The Pros + Cons of Self-Employment

by Carly Schorman

Okay, so you have a lot of talent or a following or a special skill and you’re ready to cast off the tawdry shackles of your “day job” to embrace the American entrepreneurial dream. Maybe? But before you tender that letter of resignation, I suggest to take a tip from a business owner and really think through the pros + cons of self-employment before you barrel your way into living your best life, only to find yourself longing for lunch breaks and dental benefits.

Yes, YabYum might still be at side-hustle status, but when I change hats, professionally speaking, I’m still in charge… which is both a boon and a bummer. And, as the child of serial entrepreneurs, I learned the unsteady terrain of being a business owner early in life and decided that just wasn’t the path for me. And now I have to live the wry twist of fate of that laughs at me every single day.

So, today, I’d like to discuss and maybe dispel some common misconceptions about the joys and sorrows of being your own boss. As you’ll see, few things can be clearly separated into the “PRO” or “CON” category when it comes to running your own business…

1. You Make Your Own Schedule.

Mention this reason to any business owner as a reason for starting your own business and you’re likely to be met with peals of maniacal laughter. Sure, sure, sure, I “make my own schedule” but oftentimes that schedule stretches well past legal limits put in place to safeguard employees from tyrannical bosses.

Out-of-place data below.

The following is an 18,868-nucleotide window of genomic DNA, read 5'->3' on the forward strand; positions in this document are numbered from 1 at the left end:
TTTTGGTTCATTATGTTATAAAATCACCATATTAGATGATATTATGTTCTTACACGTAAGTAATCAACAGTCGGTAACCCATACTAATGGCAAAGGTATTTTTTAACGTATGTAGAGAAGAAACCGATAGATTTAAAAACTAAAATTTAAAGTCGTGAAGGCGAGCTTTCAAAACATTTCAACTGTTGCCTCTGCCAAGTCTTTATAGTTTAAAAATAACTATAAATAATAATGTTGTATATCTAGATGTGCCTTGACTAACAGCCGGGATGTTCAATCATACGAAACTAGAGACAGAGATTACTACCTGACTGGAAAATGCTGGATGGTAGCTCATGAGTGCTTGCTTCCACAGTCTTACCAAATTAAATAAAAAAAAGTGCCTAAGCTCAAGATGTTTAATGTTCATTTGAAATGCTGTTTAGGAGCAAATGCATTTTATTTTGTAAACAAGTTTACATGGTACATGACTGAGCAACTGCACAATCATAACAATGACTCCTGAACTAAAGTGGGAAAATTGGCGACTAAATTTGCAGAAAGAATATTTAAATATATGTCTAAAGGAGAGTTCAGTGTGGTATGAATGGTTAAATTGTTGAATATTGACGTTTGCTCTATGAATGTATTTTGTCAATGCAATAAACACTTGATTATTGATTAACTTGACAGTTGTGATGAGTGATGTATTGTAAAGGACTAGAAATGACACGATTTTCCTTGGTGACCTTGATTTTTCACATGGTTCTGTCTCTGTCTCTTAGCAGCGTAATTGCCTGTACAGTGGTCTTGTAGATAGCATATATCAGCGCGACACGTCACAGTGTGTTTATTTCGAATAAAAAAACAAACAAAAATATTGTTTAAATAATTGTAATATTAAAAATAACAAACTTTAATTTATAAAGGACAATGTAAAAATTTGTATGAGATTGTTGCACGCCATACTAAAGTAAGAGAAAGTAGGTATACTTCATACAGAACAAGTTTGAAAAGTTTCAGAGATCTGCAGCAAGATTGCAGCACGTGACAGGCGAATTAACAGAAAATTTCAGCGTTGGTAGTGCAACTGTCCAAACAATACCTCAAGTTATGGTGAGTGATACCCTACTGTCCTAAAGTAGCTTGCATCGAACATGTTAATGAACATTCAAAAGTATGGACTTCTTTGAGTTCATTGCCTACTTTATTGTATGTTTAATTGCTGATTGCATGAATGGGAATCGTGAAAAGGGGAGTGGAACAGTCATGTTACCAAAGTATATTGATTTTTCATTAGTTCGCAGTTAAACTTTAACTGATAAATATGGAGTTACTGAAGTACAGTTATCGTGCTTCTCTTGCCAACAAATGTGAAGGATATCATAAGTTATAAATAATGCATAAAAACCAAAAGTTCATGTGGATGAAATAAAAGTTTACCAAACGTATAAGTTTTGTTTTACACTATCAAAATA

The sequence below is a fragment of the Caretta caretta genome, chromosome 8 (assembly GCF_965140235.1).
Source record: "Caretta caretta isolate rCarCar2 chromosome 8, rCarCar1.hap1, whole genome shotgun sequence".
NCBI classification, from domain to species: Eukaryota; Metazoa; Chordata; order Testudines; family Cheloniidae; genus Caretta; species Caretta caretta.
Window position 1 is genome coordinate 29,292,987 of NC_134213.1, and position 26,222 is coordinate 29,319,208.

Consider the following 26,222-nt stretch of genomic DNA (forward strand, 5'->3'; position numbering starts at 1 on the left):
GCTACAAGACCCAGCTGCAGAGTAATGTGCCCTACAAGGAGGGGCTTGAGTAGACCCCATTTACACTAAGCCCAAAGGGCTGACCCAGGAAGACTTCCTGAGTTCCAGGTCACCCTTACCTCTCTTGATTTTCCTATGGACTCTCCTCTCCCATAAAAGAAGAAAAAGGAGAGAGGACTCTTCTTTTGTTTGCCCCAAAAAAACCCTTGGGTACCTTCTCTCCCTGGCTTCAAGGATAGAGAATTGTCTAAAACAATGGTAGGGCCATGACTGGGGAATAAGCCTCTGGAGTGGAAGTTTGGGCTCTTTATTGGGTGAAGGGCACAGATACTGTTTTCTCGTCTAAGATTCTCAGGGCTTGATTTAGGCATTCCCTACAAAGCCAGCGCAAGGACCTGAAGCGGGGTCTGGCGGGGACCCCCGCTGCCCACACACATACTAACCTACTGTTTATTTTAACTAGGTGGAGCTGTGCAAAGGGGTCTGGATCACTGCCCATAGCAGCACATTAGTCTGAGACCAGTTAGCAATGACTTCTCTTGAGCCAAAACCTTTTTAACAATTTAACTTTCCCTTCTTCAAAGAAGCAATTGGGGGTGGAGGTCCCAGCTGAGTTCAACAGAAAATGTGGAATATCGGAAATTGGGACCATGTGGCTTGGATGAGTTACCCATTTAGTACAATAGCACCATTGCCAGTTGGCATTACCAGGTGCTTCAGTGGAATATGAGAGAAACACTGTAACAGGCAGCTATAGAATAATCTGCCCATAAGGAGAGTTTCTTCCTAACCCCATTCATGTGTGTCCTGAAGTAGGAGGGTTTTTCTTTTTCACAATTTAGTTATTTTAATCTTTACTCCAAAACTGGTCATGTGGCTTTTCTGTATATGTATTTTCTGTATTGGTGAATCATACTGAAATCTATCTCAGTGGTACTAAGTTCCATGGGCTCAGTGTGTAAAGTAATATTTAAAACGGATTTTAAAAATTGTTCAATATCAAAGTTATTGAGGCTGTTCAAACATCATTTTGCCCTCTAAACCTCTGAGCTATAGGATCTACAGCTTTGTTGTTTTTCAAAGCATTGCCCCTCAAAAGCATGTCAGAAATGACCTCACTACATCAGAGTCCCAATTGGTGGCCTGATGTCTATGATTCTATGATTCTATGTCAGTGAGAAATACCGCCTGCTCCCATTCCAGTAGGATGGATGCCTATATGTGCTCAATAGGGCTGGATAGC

When you work for yourself, chances are you are acting as your own tyrannical boss. I know I am. And, because my husband is vested in both ventures with me, we get to act like tyrants together – pushing each other to work harder, longer. Weekends get haphazardly canceled. And we’re continually asking family and friends to forgive us for missing gatherings and ignoring social obligations.

I literally told a friend this week that “this year’s looking rough” when asked about scheduling a weekend at a beach house together. It’s fucking June and the whole remainder of the year is scratched when it comes to non-business related travel. We might sneak in a wedding here or there, strictly out of love for family (and familial obligation), but our big travel plans have been put on hold until things “settle down”. Meanwhile, years pass and we’re still waiting for that great settling down we’ve been talking about.

Business owner and budget educator, Suzanne Ryan of T&H Financial Coaching, explains that these days, “It’s not about balancing; it’s about blending.” As an entrepreneur, work blurs into after-hours and weekends and I struggle to find ways to unfurl without the preoccupations of business sneaking their way into my mind when I’m trying to focus on other things, like fun or family.